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Why Catholic? Meet Bishop Edward C. Malesic
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Two men ordained for ministry as permanent deacons

News of the Diocese

May 10, 2022

Two men ordained for ministry as permanent deacons
Two men ordained for ministry as permanent deacons
Two men ordained for ministry as permanent deacons
Two men ordained for ministry as permanent deacons
Two men ordained for ministry as permanent deacons
Two men ordained for ministry as permanent deacons
Two men ordained for ministry as permanent deacons
Two men ordained for ministry as permanent deacons
Two men ordained for ministry as permanent deacons
Two men ordained for ministry as permanent deacons
Two men ordained for ministry as permanent deacons
Two men ordained for ministry as permanent deacons
Two men ordained for ministry as permanent deacons
Two men ordained for ministry as permanent deacons
Two men ordained for ministry as permanent deacons
Two men ordained for ministry as permanent deacons
Two men ordained for ministry as permanent deacons
Two men ordained for ministry as permanent deacons
Two men ordained for ministry as permanent deacons
Two men ordained for ministry as permanent deacons
Two men ordained for ministry as permanent deacons
Two men ordained for ministry as permanent deacons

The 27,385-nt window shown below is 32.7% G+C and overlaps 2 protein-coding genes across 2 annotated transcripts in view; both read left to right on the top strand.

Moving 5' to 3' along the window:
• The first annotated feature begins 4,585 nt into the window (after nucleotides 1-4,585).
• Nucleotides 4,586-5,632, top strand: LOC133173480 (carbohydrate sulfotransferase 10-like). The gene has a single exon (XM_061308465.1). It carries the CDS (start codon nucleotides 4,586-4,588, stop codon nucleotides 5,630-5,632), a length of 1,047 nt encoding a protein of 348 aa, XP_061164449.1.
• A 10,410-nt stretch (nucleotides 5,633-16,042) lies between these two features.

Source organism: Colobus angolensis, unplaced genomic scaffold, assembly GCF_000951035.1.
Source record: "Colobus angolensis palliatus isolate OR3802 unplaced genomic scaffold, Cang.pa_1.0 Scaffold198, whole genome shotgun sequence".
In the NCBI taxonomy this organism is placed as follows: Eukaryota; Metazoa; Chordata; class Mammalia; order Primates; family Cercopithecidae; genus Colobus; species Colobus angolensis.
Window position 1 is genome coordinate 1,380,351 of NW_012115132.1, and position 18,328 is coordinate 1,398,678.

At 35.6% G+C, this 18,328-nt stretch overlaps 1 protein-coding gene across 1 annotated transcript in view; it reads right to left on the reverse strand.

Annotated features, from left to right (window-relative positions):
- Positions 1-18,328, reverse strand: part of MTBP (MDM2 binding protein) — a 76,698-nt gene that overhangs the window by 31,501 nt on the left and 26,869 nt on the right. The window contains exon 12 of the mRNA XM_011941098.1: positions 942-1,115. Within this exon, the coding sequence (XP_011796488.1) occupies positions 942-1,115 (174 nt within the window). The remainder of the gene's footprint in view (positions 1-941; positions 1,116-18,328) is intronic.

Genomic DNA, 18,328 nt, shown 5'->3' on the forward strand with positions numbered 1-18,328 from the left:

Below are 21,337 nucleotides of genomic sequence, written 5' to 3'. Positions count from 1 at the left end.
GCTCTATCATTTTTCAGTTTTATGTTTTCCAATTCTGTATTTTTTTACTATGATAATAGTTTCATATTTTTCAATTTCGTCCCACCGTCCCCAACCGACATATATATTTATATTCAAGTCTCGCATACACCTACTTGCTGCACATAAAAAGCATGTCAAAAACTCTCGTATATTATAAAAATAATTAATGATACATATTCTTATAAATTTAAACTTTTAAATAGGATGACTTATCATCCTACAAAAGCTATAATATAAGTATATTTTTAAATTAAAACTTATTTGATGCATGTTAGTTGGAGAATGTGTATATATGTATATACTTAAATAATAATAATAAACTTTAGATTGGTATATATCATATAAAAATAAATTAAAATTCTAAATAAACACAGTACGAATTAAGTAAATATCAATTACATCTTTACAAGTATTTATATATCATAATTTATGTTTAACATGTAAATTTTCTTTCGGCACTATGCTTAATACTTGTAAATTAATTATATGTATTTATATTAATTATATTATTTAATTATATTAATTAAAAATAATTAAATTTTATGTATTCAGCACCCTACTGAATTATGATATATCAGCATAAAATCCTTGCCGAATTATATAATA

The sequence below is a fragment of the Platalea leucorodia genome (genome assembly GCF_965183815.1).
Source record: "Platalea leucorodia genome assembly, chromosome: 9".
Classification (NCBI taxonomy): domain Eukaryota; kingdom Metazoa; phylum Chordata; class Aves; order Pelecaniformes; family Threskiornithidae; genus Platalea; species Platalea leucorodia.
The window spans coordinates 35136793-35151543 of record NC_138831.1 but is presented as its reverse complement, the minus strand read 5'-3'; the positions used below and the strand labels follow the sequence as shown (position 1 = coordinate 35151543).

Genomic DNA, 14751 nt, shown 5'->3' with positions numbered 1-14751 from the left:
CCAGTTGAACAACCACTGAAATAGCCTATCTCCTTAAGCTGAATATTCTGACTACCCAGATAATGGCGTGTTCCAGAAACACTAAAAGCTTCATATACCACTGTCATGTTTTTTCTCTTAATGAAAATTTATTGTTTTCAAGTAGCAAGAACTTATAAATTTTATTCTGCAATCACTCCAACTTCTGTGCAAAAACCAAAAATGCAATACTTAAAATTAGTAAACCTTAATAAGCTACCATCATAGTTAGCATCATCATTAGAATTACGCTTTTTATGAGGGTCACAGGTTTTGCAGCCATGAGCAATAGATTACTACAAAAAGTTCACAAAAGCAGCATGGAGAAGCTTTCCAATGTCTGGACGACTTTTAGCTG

Two men ordained for ministry as permanent deacons
Two men ordained for ministry as permanent deacons

“We are here today because the Lord has given us what we need for our Church,” Bishop Edward Malesic said as he began celebrating the liturgy during which two men were ordained to the permanent diaconate for service to the Catholic Diocese of Cleveland.

The ordination of Deacon Scott Cerrito and Deacon Michael Costantini took place on May 7 in the Cathedral of St. John the Evangelist.

The bishop told those gathered, which included the families and friends of the ordinandi, their pastors, those involved in their diaconal formation, priests of the diocese and fellow deacons, that all ministry is work. “The ministry of a deacon is modeled after the example set by Jesus, who bent down to wash the feet of his disciples,” he said, adding, “He came not to be served, but to serve.”